• WPA2 (KRACK) — Key reinstallation attack;
  • ffmpeg — Denial of Service;
  • openssl — DoS, buffer overflow and remote code execution;
  • Samba — Remote code execution.

In many cases, router vendors evidently have not made use of the correct, up-to-date versions of the affected software components, the researchers concluded.

Serious Concerns

“Vendors rarely support and update routers after the first two years at most,” noted Brian Knopf, senior director of security research and IoT architect at

Two more reasons make the reports finding noteworthy, he told LinuxInsider. One, router manufacturers spend very little money on security because they tend to dislike cutting into their already-slim margins.

Also, many routers require customers to check for updates. This has been changed on some newer routers, but there are millions of old routers in use by consumers, which can be validated by some simple
Shodan queries, Knopf said.

“Device vendors not performing updates is definitely an unnecessary risk,” said Justin Yackoski, CTO of

Doing it right is non-trivial, and businesses and consumers need to look at the history of updates for a vendor before they make a purchase,” he told LinuxInsider.

However, price often wins out, Yackoski added, leaving it up to the FCC, DHS or an act of Congress to force the ultimate solution on router makers.

Significant Results

All of the firmware leveraged Busybox and Samba by default, the report shows. More than 60 percent used OpenSSL.

Significant security issues arise from OpenSSL. That should prompt vendors to apply the latest patches consistently or use the version of the software that contains the fix, the researchers maintained.

Much of the firmware did not utilize the correct, most up-to-date versions of the OSS components available, the study revealed.

Inadequate Vendor Response

The open source community has created new versions of the components to address all of the previously listed security vulnerabilities. Vendors can employ these versions to prevent data breaches and resulting litigation that can cause significant corporate losses, according to Insignary.

During discussions with various vendors, Insignary encountered one manufacturer that expressed a preference to apply patches manually, line by line. While that method may work, it is still recommended that firmware developers scan their binaries to ensure that they catch and address all known security vulnerabilities.

Insignary’s findings suggest two possibilities for the failure to use the correct component version by WiFi router vendors: 1) the home, SMB and enterprise-class router vendors did not consider the vulnerabilities worth addressing; 2) they did not use a system that accurately finds and reports known security vulnerabilities in their firmware.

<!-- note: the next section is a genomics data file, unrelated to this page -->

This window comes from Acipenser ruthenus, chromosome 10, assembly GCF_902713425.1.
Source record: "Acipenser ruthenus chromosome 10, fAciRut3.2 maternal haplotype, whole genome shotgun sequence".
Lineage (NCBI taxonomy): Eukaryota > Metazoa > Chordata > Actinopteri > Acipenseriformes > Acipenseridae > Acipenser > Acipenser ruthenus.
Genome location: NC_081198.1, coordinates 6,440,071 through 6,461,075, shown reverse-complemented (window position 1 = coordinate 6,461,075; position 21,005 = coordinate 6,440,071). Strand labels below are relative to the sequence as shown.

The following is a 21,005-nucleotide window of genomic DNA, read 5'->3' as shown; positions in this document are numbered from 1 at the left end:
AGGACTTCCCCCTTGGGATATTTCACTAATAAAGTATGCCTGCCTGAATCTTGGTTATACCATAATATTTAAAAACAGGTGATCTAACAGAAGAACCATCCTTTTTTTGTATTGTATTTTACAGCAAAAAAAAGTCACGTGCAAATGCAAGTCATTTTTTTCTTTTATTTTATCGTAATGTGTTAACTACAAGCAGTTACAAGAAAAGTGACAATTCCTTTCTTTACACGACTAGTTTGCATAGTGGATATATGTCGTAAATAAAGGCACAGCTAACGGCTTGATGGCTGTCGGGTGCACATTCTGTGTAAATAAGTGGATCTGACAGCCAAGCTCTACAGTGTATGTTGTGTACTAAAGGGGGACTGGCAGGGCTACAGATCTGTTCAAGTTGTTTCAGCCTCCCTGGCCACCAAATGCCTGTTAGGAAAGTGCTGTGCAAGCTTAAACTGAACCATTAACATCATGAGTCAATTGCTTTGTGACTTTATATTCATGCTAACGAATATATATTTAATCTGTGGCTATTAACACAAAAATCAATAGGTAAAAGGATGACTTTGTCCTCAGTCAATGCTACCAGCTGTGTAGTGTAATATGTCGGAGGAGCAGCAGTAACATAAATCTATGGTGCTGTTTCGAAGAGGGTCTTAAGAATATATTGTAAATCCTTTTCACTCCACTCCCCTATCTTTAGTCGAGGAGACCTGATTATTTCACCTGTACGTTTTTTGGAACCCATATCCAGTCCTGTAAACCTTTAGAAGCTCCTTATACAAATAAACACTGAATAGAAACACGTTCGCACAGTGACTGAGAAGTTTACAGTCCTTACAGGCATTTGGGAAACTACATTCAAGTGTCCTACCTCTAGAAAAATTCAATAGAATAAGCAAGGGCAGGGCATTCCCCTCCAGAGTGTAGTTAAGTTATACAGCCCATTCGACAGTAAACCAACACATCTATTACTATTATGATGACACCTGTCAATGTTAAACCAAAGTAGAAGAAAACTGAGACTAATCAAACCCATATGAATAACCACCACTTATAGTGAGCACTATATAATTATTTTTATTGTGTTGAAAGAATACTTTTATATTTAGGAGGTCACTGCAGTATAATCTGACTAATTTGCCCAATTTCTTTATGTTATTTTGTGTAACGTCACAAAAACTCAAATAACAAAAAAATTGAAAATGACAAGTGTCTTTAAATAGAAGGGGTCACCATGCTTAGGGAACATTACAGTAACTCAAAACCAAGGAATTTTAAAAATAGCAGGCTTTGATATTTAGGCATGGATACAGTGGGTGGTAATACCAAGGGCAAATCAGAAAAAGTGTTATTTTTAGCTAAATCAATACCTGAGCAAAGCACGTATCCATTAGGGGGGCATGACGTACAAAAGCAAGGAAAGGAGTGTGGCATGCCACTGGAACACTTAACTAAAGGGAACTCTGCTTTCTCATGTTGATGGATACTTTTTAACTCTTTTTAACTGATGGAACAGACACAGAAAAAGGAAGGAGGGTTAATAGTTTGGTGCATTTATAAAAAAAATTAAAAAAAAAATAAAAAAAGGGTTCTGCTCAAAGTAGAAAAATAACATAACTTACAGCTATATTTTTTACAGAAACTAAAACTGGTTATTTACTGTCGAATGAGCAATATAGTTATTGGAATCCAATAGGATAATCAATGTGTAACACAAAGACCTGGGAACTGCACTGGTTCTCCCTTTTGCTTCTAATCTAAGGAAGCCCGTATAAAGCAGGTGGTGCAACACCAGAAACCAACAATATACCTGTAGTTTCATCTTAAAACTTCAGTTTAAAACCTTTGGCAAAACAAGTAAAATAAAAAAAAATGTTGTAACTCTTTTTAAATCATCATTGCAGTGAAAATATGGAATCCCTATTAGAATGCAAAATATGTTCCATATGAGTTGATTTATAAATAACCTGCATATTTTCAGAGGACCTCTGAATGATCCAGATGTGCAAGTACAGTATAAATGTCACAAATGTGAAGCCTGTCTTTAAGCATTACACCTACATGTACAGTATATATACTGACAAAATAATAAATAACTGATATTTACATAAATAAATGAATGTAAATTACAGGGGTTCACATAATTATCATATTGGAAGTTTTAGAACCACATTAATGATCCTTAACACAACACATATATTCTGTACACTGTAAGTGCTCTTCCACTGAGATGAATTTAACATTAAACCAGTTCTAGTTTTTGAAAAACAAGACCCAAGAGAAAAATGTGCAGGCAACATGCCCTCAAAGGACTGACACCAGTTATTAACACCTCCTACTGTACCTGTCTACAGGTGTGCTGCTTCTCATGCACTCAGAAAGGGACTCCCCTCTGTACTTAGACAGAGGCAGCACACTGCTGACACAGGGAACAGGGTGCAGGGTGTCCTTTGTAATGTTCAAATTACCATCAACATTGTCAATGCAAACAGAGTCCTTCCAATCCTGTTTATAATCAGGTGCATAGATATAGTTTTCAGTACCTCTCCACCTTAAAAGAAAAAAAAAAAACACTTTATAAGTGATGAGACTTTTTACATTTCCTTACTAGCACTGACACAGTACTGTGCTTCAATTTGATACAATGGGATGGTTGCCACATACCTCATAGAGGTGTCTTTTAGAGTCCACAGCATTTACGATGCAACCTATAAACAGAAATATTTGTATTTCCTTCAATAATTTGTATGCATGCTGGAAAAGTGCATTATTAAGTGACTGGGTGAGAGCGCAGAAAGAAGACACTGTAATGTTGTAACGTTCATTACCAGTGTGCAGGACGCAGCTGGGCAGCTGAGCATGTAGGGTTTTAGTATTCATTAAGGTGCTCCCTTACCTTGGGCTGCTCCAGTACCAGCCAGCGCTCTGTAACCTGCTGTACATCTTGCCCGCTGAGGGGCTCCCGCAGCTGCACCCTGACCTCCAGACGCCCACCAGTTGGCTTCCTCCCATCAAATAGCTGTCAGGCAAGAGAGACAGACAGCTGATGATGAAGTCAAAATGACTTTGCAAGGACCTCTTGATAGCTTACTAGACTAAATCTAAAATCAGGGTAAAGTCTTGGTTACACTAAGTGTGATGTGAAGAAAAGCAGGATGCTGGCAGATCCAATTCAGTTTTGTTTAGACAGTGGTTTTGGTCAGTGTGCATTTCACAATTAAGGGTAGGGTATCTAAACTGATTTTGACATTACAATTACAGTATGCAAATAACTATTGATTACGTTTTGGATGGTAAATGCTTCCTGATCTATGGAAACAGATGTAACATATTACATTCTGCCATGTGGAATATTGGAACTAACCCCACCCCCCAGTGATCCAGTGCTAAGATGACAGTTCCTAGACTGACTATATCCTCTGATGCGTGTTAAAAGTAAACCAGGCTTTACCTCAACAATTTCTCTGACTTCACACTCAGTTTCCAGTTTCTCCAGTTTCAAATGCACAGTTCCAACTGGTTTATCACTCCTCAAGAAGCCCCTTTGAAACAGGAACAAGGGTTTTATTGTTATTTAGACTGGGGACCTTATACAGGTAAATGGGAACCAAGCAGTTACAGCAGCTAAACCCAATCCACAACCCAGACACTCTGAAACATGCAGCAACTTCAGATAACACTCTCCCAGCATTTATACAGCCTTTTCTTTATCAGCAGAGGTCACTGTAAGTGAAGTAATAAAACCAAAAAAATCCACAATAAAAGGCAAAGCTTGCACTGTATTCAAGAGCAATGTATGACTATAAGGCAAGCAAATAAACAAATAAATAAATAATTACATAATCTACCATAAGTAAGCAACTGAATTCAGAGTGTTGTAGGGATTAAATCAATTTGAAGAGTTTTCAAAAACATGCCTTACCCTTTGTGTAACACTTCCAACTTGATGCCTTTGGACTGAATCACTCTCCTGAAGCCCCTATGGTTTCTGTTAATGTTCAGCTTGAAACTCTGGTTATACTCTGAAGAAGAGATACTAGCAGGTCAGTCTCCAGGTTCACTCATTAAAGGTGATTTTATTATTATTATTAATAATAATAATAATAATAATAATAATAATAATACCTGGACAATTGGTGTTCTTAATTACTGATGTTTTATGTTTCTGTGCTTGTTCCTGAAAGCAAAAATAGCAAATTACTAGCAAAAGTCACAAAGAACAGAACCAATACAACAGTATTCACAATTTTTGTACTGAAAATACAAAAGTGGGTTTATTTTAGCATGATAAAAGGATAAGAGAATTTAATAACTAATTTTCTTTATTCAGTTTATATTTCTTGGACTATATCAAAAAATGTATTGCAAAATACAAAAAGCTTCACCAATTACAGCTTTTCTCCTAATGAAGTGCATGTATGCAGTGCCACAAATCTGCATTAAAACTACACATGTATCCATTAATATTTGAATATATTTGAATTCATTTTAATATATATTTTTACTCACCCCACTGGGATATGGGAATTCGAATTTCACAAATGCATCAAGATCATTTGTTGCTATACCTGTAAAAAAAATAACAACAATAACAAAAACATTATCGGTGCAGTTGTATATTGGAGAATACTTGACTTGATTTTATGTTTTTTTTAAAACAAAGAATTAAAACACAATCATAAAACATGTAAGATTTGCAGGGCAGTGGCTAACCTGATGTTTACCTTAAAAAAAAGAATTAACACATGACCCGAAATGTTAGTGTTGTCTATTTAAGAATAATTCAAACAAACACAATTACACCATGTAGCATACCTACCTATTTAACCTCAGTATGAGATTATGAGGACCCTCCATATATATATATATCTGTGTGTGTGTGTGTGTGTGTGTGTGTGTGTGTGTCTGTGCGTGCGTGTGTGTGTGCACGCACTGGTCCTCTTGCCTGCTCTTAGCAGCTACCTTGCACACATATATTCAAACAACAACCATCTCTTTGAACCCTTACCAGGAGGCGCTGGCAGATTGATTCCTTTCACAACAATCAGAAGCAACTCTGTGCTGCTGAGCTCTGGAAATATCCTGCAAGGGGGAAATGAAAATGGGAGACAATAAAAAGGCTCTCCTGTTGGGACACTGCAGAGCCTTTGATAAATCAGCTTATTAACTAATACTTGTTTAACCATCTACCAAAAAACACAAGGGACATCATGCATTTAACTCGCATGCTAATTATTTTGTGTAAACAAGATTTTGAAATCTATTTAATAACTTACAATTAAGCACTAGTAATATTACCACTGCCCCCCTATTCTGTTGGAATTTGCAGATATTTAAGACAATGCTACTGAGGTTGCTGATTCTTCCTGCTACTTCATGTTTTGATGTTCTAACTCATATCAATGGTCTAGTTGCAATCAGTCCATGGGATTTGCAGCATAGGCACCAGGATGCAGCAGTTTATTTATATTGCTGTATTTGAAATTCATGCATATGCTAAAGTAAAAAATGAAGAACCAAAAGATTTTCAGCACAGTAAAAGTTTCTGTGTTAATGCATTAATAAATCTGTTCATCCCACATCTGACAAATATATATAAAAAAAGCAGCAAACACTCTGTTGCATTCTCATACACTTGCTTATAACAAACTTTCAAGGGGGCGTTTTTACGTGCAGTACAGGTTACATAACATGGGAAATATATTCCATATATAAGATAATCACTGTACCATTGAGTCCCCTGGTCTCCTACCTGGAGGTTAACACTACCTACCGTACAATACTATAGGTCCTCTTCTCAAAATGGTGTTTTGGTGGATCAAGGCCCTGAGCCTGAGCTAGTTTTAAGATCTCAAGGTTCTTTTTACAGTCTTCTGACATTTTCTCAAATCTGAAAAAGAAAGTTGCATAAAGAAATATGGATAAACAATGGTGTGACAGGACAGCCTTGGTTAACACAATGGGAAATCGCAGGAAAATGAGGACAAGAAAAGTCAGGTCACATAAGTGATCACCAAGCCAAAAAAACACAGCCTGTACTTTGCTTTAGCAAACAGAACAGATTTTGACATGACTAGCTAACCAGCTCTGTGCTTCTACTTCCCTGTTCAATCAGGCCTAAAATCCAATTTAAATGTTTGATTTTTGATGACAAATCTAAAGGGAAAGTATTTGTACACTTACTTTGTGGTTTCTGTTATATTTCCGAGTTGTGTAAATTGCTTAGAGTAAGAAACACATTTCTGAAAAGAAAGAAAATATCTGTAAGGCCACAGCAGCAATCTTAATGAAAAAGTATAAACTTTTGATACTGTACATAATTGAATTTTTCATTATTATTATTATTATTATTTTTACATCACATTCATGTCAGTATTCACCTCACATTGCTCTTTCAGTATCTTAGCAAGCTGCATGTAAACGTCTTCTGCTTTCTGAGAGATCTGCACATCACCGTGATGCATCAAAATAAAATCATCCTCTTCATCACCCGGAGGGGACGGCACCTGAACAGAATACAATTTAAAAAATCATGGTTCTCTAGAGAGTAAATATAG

Going Beyond Linux

Business and home users remain at risk even if they do not run the Linux desktop or server. Compromised WiFi routers provide hackers with a malicious way to takeover network equipment. It is a critical issue, said Andrew McDonnell, president of

“In addition to potentially becoming part of a botnet, the router also grants attackers a beachhead in your environment. They can surreptitiously disrupt or intercept communication along with using it as a launch point to attack other systems on the internal network,” he told LinuxInsider.

Unpatched router firmware is a very serious security issue that opens up vulnerable routers to various nefarious motives, noted Louis Creager, IoT security analyst at

Besides attracting botnets for purposes like DDoS attacks and spam campaigns, it can compromise sensitive user information going through the router.

“Home users and business owners could see their IP addresses end up on lists of known botnet traffic, which can impact their everyday browsing activity as websites and online services block traffic from these sources,” Creager told LinuxInsider.

The Fix: Difficult but Urgent

The patching process depends on who builds the device, where the vulnerability exists, and who is responsible for the fix, noted Neustar’s Knopf.

Then vendors have to get the SDK for the chipset from the chipset vendor (Intel, Qualcomm, Broadcom, etc.) and add their own Board Support Package utilities, which are the drivers for the chipset, to program the router and the tools used to validate the devices, he added.

“OEMs need to allocate resources to at least maintain awareness of newly discovered vulnerabilities in their systems and then issue updated firmware,” said AsTech’s McDonnell. “It’s also essential to make clear to users that the updates are available so that they are applied.”